Smith v. Bank of America

Annotate this Case
[Civ. No. 19188. First Dist., Div. One. Jan. 30, 1961.]

MARIE L. SMITH, Appellant, v. BANK OF AMERICA NATIONAL TRUST AND SAVINGS ASSOCIATION (a National Banking Association), as Executor, etc., Respondent.


James M. French and Allan L. Sapiro for Appellant. [188 Cal. App. 2d 636]

Wallace, Garrison, Norton & Ray and R. I. McCarthy for Respondent.



Plaintiff appeals from a judgment against her in an action upon a promissory note. The court found that the signature on the note was not the signature of defendant executor's decedent, but was a fraudulent writing placed thereon by some person unknown.

[1] Appellant attacks the finding. However, it is fully sustained by the testimony of an expert who described his qualifications at length. Appellant then stipulated that he was qualified. The expert compared the signature with photostats of two exemplars on documents signed by decedent and filed in the United States District Court. (Decedent Ernest Torregano, of whose will the respondent bank is executor, was a practicing attorney.) The note is dated July 28, 1937. The exemplars were dated April 8, 1939, and May 7, 1937. The witness stated "the person who signed" the note "is not the same writing and not the same person who signed" the exemplars.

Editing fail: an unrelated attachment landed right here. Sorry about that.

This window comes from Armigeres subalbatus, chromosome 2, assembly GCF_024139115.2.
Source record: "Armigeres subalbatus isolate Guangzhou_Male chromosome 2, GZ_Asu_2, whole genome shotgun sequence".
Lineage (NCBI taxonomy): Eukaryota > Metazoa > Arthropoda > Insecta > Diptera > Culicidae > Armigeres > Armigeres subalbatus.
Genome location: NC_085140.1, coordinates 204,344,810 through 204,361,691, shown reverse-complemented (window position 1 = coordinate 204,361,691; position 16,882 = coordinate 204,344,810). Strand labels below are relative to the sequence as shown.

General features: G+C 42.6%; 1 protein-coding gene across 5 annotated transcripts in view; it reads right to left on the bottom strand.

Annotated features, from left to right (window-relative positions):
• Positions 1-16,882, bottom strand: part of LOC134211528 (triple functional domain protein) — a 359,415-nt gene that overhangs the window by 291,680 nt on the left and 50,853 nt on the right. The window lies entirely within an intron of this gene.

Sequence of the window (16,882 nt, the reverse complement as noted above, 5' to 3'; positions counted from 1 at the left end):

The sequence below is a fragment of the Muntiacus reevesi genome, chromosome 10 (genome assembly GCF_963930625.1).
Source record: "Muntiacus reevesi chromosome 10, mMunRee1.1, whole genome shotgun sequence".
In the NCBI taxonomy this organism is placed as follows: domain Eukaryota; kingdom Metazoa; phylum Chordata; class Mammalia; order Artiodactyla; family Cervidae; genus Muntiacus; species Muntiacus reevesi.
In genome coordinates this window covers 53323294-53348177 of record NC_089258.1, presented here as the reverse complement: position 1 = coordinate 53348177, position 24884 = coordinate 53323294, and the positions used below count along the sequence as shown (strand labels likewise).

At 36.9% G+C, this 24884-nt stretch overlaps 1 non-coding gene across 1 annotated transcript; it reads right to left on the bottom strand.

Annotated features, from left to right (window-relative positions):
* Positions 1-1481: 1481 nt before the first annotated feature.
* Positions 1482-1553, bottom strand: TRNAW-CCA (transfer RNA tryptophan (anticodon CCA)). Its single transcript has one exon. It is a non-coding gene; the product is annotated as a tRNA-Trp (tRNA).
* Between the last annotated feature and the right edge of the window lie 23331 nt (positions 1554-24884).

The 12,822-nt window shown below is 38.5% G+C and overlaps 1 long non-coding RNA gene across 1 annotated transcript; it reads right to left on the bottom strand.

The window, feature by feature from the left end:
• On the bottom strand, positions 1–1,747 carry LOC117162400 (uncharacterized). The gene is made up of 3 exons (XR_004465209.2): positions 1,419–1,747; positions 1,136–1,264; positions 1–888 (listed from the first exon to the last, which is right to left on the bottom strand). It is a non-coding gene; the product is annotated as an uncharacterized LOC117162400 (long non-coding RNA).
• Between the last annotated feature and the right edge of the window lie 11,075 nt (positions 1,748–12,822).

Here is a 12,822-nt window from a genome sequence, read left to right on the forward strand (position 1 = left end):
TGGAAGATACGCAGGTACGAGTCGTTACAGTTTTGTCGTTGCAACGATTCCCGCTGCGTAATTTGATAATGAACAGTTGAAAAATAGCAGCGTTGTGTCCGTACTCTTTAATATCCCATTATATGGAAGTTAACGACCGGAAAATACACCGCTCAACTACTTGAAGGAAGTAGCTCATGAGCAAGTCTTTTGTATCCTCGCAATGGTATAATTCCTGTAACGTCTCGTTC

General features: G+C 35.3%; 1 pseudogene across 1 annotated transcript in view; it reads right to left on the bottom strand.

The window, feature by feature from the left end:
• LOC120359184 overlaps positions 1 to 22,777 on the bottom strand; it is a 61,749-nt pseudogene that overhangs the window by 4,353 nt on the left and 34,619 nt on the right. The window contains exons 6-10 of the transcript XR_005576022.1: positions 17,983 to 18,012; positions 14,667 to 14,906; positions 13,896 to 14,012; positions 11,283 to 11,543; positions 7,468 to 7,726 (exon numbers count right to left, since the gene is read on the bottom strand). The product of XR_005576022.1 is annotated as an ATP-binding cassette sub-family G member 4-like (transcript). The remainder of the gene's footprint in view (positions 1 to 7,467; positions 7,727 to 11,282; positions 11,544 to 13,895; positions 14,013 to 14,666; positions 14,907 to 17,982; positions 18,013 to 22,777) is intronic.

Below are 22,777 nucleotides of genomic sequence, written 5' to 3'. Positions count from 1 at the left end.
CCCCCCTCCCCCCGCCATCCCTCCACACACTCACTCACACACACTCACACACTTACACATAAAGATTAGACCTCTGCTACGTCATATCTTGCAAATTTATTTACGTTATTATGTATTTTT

Appellant claims that respondent's counsel admitted that the signature was genuine, and that the opinion is worthless because the expert took only 15 minutes, in the courtroom, to compare the signatures, used photostats as exemplars, did not make photographs or photographic enlargements of the questioned signature, and did not make microscopic examinations of it. The witness' answers were, in substance, that in some cases such things are necessary, and that in some cases photostats are not adequate for comparison, but that in this case none of these things were important because the forgery was so crude and obvious. "I think the answer in this case is a very simple problem and I think it could be done that way [by looking at the photostats and the original] and has been so far as I am concerned, and that's the way I did it." "And these signatures on this note are just about, well, in my opinion, somebody just didn't know how to even go about it. It isn't even a close imitation of the genuine handwriting." Nor did respondent's counsel admit the genuineness of the signature. He merely stated that he thought appellant was "telling the truth, generally" and that he personally could not say whether the signature was genuine or not. There being ample, competent testimony to sustain the finding, we are bound by it.

[2] The only other contention is that the court erroneously excluded appellant's testimony under Code of Civil [188 Cal. App. 2d 637] Procedure, section 1880, subdivision 3. The record, however, shows that, after a colloquy, all of the testimony came in, over respondent's objection. There is nothing in the point.


Bray, P. J., and Tobriner, J., concurred.